Beijing’s Silver Ingot Bridge


Beijing’s Wonderful Silver Ingot Bridge
by Pang Mengjie

(Translated by Michael Imhoff Arsenault)

Today’s galivanting brings us to Beijing, where we standing on a small, ten meter wide bridge which takes but four to five hops to step across.  The flowing water below merges with the lake and it hangs in a manner that makes it look short but stretches quite high.  Its dimension are roughly 10 to 12 meters long, 7 meters wide and 8 meters in height.  The shape gives us the impression that small boats must sink lower to move safely from one side to the next, to maneuver the golden number chosen to produce its shape.  From the top of the arch we are given a spectacular panoramic view of the HaiGuan Mountain.  It served as the entrance to the palace of the emperor’s local regent during the Qing Dynasty.  Refurbished and maintained in 1984, as well as in 2011, the bridge lives on with a newly rejuvenated essence.  Built with rough, bluestone material, this cleverly designed, single-arched bridge, looking quite like a shoe-shaped silver ingot, stands timelessly watching the lake water flow towards the sea.

Located between the lake and this bridge, we find the Xicheng District, which is part of Shichahai and the wide expanse of the lake.  The bridge is auspiciously named the YinDing Qiao, which translates nicely to English as the Silver Ingot Bridge.    Standing on it, we catch a bird’s eye view of the lake, XiShan (Western Hills) reflecting its foliage of weeping willows and the vibrant purple and pink hues of the lotus flowers randomly positioned on the lakeside.  In the far away backdrop we can see Beijing, but the beauty of the local natural geography overshadows the city center.  The hustle and bustle, traffic and often cited dust of the city, makes the trip even more pleasurable.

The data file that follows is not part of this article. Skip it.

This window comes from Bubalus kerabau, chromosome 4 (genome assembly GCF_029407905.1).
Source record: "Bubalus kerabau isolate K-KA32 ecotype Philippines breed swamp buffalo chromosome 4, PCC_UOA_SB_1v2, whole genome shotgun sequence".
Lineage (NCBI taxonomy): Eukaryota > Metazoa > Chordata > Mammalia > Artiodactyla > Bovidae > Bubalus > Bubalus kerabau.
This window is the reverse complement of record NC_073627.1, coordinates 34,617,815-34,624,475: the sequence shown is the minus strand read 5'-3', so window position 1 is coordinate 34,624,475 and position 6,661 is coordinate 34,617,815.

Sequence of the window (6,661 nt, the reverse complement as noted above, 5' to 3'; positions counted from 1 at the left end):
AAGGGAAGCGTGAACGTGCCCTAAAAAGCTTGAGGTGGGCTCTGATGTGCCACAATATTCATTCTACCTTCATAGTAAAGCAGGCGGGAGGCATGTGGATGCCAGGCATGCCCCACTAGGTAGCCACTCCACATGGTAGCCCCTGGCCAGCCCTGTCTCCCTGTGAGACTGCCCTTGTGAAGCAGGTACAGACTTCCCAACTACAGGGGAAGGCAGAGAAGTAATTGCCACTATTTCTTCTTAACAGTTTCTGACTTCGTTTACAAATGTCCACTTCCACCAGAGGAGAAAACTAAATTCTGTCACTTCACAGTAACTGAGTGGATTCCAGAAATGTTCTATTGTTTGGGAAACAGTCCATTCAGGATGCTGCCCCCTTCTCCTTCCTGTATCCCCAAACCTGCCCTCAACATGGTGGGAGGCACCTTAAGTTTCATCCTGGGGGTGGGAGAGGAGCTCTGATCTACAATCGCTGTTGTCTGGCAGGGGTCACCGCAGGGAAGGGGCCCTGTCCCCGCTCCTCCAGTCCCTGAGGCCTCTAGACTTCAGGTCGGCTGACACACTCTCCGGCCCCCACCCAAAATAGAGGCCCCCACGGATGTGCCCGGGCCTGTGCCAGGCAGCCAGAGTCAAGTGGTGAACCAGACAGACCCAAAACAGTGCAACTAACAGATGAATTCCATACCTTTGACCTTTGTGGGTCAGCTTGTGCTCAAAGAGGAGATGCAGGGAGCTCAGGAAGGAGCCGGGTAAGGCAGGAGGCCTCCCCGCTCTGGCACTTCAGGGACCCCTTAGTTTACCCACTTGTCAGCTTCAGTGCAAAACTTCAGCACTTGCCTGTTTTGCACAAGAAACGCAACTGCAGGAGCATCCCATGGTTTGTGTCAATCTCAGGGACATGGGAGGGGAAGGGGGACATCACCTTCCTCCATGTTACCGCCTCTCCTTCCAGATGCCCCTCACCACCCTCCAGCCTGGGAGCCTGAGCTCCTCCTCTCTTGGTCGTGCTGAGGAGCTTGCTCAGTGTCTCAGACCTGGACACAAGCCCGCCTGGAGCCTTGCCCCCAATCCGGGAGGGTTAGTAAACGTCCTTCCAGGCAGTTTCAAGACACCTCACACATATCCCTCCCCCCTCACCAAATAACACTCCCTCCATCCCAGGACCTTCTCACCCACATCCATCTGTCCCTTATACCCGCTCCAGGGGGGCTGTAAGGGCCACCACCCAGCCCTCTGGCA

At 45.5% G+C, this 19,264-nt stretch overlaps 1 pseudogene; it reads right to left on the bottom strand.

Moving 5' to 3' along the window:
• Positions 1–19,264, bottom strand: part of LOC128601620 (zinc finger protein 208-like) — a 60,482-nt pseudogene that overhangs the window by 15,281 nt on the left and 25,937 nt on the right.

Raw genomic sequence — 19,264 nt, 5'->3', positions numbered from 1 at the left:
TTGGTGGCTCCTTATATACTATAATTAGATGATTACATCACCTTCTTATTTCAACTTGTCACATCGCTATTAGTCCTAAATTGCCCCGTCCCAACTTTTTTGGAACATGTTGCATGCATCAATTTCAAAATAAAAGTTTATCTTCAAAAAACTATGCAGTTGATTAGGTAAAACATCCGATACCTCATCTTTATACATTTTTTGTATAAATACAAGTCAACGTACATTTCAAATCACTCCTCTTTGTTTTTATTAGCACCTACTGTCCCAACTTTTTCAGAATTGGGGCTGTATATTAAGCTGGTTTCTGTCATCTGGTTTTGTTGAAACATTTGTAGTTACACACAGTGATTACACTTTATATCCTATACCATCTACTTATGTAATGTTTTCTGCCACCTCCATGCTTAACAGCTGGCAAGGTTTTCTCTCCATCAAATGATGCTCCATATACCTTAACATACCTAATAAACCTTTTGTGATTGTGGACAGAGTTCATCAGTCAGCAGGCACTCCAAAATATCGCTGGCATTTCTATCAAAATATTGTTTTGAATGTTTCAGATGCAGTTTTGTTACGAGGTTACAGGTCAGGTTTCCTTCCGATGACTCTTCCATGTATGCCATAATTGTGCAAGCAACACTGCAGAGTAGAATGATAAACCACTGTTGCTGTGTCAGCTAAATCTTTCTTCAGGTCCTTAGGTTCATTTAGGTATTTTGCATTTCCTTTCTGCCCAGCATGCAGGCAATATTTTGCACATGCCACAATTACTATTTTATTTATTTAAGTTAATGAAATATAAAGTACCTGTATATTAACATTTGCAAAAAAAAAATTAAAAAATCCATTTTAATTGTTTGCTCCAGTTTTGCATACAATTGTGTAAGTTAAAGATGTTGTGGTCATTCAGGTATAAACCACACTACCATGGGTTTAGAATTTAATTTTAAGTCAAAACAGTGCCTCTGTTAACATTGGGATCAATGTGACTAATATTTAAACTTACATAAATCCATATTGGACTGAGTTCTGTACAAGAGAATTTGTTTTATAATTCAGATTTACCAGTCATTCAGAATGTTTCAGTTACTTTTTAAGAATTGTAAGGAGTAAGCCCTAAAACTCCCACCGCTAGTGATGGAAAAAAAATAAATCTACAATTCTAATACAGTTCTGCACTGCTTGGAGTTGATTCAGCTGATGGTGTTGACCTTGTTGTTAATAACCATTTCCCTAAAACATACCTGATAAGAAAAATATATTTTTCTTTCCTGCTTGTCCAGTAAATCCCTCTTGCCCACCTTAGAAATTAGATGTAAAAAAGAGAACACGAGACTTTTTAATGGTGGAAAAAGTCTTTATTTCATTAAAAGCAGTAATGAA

(Note: it was refurbished in 2010 and now stands as a 500 year old bridge)

Oddly enough not many people know of a Beijing city center lookout where we can see the Silver Ingot Bridge, but everyone knows that the city can be seen from the countryside.  The reason confounds many, since the elevation of both places is roughly similar.  The fact of the matter is that the openness of the lake offers a very broad view on the lake with a backdrop on the city.  Bring your iPhone 5’s and figure out how to use the panoramic setting on the default camera! Weather permitting, the evening might present some interesting photography with a mist of various hues, a twilight skyline and welcoming and friendly locals who are eager to help you take group photos.

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Note: This piece was a real joy to translate, since I visited Beijing in the year 2000.


OmegaT Software

I’ve recently started using OmegaT software. Unfortunately, most Universities are not so keen on teaching us about these kinds of translation tools, but rather stick to the more mainstream commercial CAT (Computer Assisted Translation) tools. I’ve used and picked up on how to use tools like Trados Studio and the whole slew of products they promote, but OmegaT works just as well +PLUS+ it can be run off the web with Java JRE. A real advantage if you plan on leaving your office but have the TM’s stored in your USB.

The link below showcases some interesting scripts written for OmegaT by Kos Ivantsov. Thanks for sharing Kos!